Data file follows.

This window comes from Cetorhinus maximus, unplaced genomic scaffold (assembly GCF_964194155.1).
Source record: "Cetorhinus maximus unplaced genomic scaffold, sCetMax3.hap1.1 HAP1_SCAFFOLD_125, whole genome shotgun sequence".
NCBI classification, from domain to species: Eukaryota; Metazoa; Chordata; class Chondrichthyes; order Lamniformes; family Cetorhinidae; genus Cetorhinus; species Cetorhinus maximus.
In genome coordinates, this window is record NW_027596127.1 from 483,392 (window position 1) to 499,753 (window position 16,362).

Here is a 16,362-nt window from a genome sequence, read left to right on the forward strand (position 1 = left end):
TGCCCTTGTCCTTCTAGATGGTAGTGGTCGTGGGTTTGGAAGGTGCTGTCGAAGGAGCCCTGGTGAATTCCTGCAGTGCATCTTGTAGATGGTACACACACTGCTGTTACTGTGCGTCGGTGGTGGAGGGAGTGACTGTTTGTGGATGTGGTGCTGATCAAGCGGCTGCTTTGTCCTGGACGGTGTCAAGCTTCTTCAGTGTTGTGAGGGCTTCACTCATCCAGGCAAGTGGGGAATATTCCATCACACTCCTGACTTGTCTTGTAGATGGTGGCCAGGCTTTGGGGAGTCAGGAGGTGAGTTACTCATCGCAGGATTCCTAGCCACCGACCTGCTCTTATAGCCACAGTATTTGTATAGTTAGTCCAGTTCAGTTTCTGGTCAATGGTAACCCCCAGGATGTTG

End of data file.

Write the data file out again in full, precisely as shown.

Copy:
This window comes from Cetorhinus maximus, unplaced genomic scaffold (assembly GCF_964194155.1).
Source record: "Cetorhinus maximus unplaced genomic scaffold, sCetMax3.hap1.1 HAP1_SCAFFOLD_125, whole genome shotgun sequence".
NCBI classification, from domain to species: Eukaryota; Metazoa; Chordata; class Chondrichthyes; order Lamniformes; family Cetorhinidae; genus Cetorhinus; species Cetorhinus maximus.
In genome coordinates, this window is record NW_027596127.1 from 483,392 (window position 1) to 499,753 (window position 16,362).

Here is a 16,362-nt window from a genome sequence, read left to right on the forward strand (position 1 = left end):
TGCCCTTGTCCTTCTAGATGGTAGTGGTCGTGGGTTTGGAAGGTGCTGTCGAAGGAGCCCTGGTGAATTCCTGCAGTGCATCTTGTAGATGGTACACACACTGCTGTTACTGTGCGTCGGTGGTGGAGGGAGTGACTGTTTGTGGATGTGGTGCTGATCAAGCGGCTGCTTTGTCCTGGACGGTGTCAAGCTTCTTCAGTGTTGTGAGGGCTTCACTCATCCAGGCAAGTGGGGAATATTCCATCACACTCCTGACTTGTCTTGTAGATGGTGGCCAGGCTTTGGGGAGTCAGGAGGTGAGTTACTCATCGCAGGATTCCTAGCCACCGACCTGCTCTTATAGCCACAGTATTTGTATAGTTAGTCCAGTTCAGTTTCTGGTCAATGGTAACCCCCAGGATGTTG